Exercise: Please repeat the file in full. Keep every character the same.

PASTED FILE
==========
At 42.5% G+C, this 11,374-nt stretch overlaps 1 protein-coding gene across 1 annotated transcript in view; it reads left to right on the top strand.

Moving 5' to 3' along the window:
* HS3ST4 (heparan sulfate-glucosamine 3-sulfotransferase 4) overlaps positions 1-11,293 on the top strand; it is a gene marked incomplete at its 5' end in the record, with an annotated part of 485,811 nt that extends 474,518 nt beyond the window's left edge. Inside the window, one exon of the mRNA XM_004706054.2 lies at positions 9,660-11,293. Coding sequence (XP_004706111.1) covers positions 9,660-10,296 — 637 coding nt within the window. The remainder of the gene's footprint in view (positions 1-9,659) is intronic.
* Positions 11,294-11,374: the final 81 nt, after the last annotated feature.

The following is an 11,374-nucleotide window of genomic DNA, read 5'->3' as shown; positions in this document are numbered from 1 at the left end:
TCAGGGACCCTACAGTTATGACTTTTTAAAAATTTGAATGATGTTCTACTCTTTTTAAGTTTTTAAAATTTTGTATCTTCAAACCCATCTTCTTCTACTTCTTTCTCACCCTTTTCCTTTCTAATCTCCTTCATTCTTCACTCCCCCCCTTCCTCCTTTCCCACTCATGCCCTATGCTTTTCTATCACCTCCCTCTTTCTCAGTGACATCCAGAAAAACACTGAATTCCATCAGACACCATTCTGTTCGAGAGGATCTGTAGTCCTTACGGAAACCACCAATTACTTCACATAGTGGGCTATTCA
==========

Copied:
At 42.5% G+C, this 11,374-nt stretch overlaps 1 protein-coding gene across 1 annotated transcript in view; it reads left to right on the top strand.

Moving 5' to 3' along the window:
* HS3ST4 (heparan sulfate-glucosamine 3-sulfotransferase 4) overlaps positions 1-11,293 on the top strand; it is a gene marked incomplete at its 5' end in the record, with an annotated part of 485,811 nt that extends 474,518 nt beyond the window's left edge. Inside the window, one exon of the mRNA XM_004706054.2 lies at positions 9,660-11,293. Coding sequence (XP_004706111.1) covers positions 9,660-10,296 — 637 coding nt within the window. The remainder of the gene's footprint in view (positions 1-9,659) is intronic.
* Positions 11,294-11,374: the final 81 nt, after the last annotated feature.

The following is an 11,374-nucleotide window of genomic DNA, read 5'->3' as shown; positions in this document are numbered from 1 at the left end:
TCAGGGACCCTACAGTTATGACTTTTTAAAAATTTGAATGATGTTCTACTCTTTTTAAGTTTTTAAAATTTTGTATCTTCAAACCCATCTTCTTCTACTTCTTTCTCACCCTTTTCCTTTCTAATCTCCTTCATTCTTCACTCCCCCCCTTCCTCCTTTCCCACTCATGCCCTATGCTTTTCTATCACCTCCCTCTTTCTCAGTGACATCCAGAAAAACACTGAATTCCATCAGACACCATTCTGTTCGAGAGGATCTGTAGTCCTTACGGAAACCACCAATTACTTCACATAGTGGGCTATTCA